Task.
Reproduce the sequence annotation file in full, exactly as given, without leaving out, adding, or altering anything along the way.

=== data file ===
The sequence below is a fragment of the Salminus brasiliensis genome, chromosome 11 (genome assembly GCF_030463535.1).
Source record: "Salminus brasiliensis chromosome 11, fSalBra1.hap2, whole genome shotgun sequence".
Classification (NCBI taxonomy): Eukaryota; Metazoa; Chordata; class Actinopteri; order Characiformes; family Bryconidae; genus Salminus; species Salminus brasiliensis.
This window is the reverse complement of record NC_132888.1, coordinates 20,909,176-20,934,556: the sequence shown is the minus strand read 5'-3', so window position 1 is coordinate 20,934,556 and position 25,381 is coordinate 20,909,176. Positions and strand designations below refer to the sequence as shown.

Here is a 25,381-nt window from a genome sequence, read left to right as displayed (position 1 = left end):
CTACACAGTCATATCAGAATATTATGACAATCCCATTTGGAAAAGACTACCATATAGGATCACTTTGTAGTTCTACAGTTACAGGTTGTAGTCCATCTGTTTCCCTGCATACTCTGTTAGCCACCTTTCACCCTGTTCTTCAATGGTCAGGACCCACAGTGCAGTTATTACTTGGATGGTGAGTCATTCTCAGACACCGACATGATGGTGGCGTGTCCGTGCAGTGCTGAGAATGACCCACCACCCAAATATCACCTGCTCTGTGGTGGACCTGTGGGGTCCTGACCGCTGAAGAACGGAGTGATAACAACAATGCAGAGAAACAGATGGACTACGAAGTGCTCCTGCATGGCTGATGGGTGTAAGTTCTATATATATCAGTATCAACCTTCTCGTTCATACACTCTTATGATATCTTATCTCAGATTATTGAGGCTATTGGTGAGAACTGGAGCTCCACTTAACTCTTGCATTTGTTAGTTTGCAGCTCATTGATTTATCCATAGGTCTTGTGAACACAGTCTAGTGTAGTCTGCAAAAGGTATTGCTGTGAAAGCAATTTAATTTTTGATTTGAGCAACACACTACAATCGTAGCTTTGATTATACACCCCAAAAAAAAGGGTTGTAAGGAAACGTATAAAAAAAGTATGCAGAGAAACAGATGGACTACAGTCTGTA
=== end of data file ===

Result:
The sequence below is a fragment of the Salminus brasiliensis genome, chromosome 11 (genome assembly GCF_030463535.1).
Source record: "Salminus brasiliensis chromosome 11, fSalBra1.hap2, whole genome shotgun sequence".
Classification (NCBI taxonomy): Eukaryota; Metazoa; Chordata; class Actinopteri; order Characiformes; family Bryconidae; genus Salminus; species Salminus brasiliensis.
This window is the reverse complement of record NC_132888.1, coordinates 20,909,176-20,934,556: the sequence shown is the minus strand read 5'-3', so window position 1 is coordinate 20,934,556 and position 25,381 is coordinate 20,909,176. Positions and strand designations below refer to the sequence as shown.

Here is a 25,381-nt window from a genome sequence, read left to right as displayed (position 1 = left end):
CTACACAGTCATATCAGAATATTATGACAATCCCATTTGGAAAAGACTACCATATAGGATCACTTTGTAGTTCTACAGTTACAGGTTGTAGTCCATCTGTTTCCCTGCATACTCTGTTAGCCACCTTTCACCCTGTTCTTCAATGGTCAGGACCCACAGTGCAGTTATTACTTGGATGGTGAGTCATTCTCAGACACCGACATGATGGTGGCGTGTCCGTGCAGTGCTGAGAATGACCCACCACCCAAATATCACCTGCTCTGTGGTGGACCTGTGGGGTCCTGACCGCTGAAGAACGGAGTGATAACAACAATGCAGAGAAACAGATGGACTACGAAGTGCTCCTGCATGGCTGATGGGTGTAAGTTCTATATATATCAGTATCAACCTTCTCGTTCATACACTCTTATGATATCTTATCTCAGATTATTGAGGCTATTGGTGAGAACTGGAGCTCCACTTAACTCTTGCATTTGTTAGTTTGCAGCTCATTGATTTATCCATAGGTCTTGTGAACACAGTCTAGTGTAGTCTGCAAAAGGTATTGCTGTGAAAGCAATTTAATTTTTGATTTGAGCAACACACTACAATCGTAGCTTTGATTATACACCCCAAAAAAAAGGGTTGTAAGGAAACGTATAAAAAAAGTATGCAGAGAAACAGATGGACTACAGTCTGTA